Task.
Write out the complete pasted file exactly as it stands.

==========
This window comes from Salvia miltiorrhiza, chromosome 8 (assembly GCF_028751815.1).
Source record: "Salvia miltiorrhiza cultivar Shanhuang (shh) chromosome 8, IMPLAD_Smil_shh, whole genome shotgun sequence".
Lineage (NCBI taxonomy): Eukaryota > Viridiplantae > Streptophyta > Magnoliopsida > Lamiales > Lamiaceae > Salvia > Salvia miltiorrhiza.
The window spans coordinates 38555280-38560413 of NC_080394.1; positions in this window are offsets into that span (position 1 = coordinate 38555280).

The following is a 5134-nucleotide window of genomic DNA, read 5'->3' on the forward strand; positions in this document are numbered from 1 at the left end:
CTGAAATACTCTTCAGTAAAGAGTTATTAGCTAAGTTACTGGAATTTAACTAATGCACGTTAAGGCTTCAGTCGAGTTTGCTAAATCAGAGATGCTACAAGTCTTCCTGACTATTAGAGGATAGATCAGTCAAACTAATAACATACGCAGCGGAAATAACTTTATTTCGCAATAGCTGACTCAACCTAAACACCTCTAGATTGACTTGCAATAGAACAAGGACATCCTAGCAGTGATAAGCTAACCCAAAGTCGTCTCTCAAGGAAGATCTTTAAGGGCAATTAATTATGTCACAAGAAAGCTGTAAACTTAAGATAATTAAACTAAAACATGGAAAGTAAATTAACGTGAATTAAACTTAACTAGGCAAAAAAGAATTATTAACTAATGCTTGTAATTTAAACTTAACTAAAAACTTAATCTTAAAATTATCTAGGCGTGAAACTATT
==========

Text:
This window comes from Salvia miltiorrhiza, chromosome 8 (assembly GCF_028751815.1).
Source record: "Salvia miltiorrhiza cultivar Shanhuang (shh) chromosome 8, IMPLAD_Smil_shh, whole genome shotgun sequence".
Lineage (NCBI taxonomy): Eukaryota > Viridiplantae > Streptophyta > Magnoliopsida > Lamiales > Lamiaceae > Salvia > Salvia miltiorrhiza.
The window spans coordinates 38555280-38560413 of NC_080394.1; positions in this window are offsets into that span (position 1 = coordinate 38555280).

The following is a 5134-nucleotide window of genomic DNA, read 5'->3' on the forward strand; positions in this document are numbered from 1 at the left end:
CTGAAATACTCTTCAGTAAAGAGTTATTAGCTAAGTTACTGGAATTTAACTAATGCACGTTAAGGCTTCAGTCGAGTTTGCTAAATCAGAGATGCTACAAGTCTTCCTGACTATTAGAGGATAGATCAGTCAAACTAATAACATACGCAGCGGAAATAACTTTATTTCGCAATAGCTGACTCAACCTAAACACCTCTAGATTGACTTGCAATAGAACAAGGACATCCTAGCAGTGATAAGCTAACCCAAAGTCGTCTCTCAAGGAAGATCTTTAAGGGCAATTAATTATGTCACAAGAAAGCTGTAAACTTAAGATAATTAAACTAAAACATGGAAAGTAAATTAACGTGAATTAAACTTAACTAGGCAAAAAAGAATTATTAACTAATGCTTGTAATTTAAACTTAACTAAAAACTTAATCTTAAAATTATCTAGGCGTGAAACTATT